tuberculosis, before the era of antibiotics, he was put in quarantine, which
his student defied by visiting him. His teacher told him he was risking his
life, and in reply, seeing that the sheikh had a candy in his mouth, 'Abd
al-Rahman asked if he could see it for a moment. The sheikh gave it to him,
and the young man popped it into his own mouth, telling him that according
to tenets of faith ('ilm al-tawhid), "causes do not bring about effects by
themselves, but only by Allah's will." The illness proved terminal to the
sheikh, but Sheikh 'Abd al-Rahman survived.

His long association with sheikhs of learning bequeathed him a lifelong
respect for Islamic knowledge and a habit of "making sure" before answering
any question about religion. "What the Imams have recorded is our religion,"
he used to say, and when I once asked him what dhikrs one should recite
after the prescribed prayer, though he had prayed all his life and was over
seventy at the time, instead of answering he reached to his bookshelf, found
Imam Nawawi's Kitab al-adhkar, and read several sahih hadiths from it.
Throughout the 1980s, whenever I would ask him about a hadith or verse of
the Qur'an, he would always reach for a reference work and in his patient
way open it up and find something about it. Though he knew many of the
answers, I had to be taught to use references, so he taught me. This became
apparent in later years, when he came to answer me more freely from his own
Imam Abul Hasan al-Shadhili, whose order the sheikh belonged to, would not
let his disciples beg, but had them earn their own livelihood, and Sheikh
'Abd al-Rahman also emphasized the importance of having a trade to earn
one's living by the work of one's hands. He used to say, "I hope to pass on
from this world without having taken a single piaster from anyone: I don't
even take from my children."

Born in Homs in 1910, he came to Damascus at three, and worked first as a
stableboy, then as an errand boy, then as a weaver, then as a foreman, then
as a supervisor of textile mills. When the textile industry was nationalized
under socialism, he was but two years away from retiring and receiving his
pension, and was now asked to head the industry. He told the government that
"nationalization is theft," and he would have nothing to do with it, for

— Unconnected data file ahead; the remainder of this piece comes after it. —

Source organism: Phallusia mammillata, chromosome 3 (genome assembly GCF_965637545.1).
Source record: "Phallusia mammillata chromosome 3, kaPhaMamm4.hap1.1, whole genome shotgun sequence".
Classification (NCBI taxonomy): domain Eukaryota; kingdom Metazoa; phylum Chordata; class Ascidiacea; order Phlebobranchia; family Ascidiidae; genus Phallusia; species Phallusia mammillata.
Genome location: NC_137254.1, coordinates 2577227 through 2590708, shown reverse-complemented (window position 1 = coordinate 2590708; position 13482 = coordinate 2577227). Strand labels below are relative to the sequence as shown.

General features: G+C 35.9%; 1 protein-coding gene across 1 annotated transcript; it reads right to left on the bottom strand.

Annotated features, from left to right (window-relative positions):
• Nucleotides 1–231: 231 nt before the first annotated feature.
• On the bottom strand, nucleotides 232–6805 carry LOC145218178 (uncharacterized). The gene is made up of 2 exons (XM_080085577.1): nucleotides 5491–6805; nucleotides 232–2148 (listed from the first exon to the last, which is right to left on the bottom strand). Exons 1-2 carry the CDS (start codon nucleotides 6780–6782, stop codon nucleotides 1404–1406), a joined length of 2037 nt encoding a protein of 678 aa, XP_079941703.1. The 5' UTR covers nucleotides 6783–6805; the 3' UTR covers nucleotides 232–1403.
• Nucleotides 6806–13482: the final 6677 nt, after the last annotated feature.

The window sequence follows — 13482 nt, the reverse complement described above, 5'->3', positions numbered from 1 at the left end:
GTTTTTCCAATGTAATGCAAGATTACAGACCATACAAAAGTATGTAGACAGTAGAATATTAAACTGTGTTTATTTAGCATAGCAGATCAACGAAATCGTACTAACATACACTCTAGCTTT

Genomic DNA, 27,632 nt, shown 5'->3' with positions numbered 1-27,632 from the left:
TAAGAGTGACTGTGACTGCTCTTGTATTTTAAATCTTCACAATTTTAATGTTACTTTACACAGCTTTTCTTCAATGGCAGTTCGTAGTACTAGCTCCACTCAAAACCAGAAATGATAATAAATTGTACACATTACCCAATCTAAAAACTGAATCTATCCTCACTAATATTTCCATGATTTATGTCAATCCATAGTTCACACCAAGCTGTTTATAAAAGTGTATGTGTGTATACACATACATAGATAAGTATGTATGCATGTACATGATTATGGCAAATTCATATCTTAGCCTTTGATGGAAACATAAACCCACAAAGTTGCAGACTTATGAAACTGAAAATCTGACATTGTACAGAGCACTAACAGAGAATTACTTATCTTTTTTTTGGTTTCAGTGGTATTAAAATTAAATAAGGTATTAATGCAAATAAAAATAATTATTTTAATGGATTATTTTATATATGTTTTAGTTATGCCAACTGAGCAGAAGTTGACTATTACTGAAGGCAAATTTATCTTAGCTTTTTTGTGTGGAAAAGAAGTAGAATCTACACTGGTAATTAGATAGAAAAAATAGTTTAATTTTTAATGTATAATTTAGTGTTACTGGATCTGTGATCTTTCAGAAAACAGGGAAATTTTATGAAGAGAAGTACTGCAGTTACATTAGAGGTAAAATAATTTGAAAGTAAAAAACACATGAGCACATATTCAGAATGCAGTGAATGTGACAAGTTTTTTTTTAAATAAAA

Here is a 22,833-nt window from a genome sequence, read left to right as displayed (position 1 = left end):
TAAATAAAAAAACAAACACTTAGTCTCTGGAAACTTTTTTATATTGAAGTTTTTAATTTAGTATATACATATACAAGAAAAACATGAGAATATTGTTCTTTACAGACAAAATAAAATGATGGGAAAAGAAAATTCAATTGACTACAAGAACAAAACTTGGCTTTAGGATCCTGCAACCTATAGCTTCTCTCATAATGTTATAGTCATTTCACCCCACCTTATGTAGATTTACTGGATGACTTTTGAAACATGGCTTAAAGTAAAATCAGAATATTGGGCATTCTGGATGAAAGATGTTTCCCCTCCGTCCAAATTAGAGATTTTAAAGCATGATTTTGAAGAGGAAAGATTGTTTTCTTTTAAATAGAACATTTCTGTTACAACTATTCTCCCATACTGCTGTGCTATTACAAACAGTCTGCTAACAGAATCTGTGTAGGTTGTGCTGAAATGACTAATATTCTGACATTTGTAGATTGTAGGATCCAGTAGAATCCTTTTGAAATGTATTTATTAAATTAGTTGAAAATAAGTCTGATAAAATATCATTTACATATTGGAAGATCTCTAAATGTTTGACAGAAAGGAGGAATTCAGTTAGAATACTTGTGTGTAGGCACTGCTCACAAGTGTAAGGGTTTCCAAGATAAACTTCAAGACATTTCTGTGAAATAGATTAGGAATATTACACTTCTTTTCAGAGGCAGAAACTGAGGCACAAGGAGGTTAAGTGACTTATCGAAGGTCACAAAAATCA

which he was fired and forfeited his pension. He later found a position as a
teacher of tenets of faith at a religious academy, where he taught until he
was over eighty years of age and could no longer walk to work.
While still in his twenties, Sheikh 'Abd al-Rahman took the Shadhili path
from Sheikh Muhammad al-Hashimi, the representative in Damascus of Sheikh
Ahmad al-'Alawi of Mostaganem, Algeria. He remembered meeting Sheikh
al-'Alawi in 1932 on his visit to Damascus after the hajj. Sheikh al-'Alawi
had sat in the Shamiyya Mosque after sunset to give a lesson, and the young
weaver had looked askance at the sheikh's socks, which were French, not of
the plain-spun local manufacture. Sheikh 'Abd al-Rahman told us: "I said:
'Look at those socks. This man is supposed to be a sheikh?' Then he began to
speak on the aphorism of Sidi Ibn 'Ata' Illah
Do not leave the invocation of Allah (dhikr) because of your lack of
presence with Allah therein, for your heedlessness of invocation is worse
than your heedlessness in invocation. It may well be that He raises you from
invocation with heedlessness to invocation with attentiveness, and from
invocation with attentiveness to invocation with presence of heart, and from
invocation with presence of heart to invocation in which there is absence -
from anything besides the Invoked, 'and that is not difficult for Allah'
[Qur'an 14:20].
"His commentary was something else. When he finished and the nightfall
prayer ('isha) came," Sheikh 'Abd al-Rahman smiled as he remembered, "I said
to myself, 'This sheikh can wear any kind of socks he likes.'"

In subsequent years, until Sheikh al-Hashimi's death in 1961, Sheikh 'Abd
al-Rahman became the head munshid or singer of mystic odes, at the hadra or
public dhikr - the sama' or audition advocated by Junayd and his circle as
well as the modern Shadhili tariqa. Sheikh al-Hashimi also authorized him to
give the general litany (wird al-'amm) of the tariqa to others. Although
later in the sixties the brethren urged Sheikh 'Abd al-Rahman to teach them,
and he had been authorized at the time by both Sheikh Muhammad Sa'id
al-Hamzawi of Syria and Sheikh 'Ali al-Budlaymi of Algeria, he did not use
either authorization to teach, until Sheikh Muhammad Sa'id al-Kurdi of
Jordan - whom Sheikh 'Abd al-Rahman had introduced to Sheikh al-Hashimi in
the 1930s and been his fellow disciple with - made him his authorized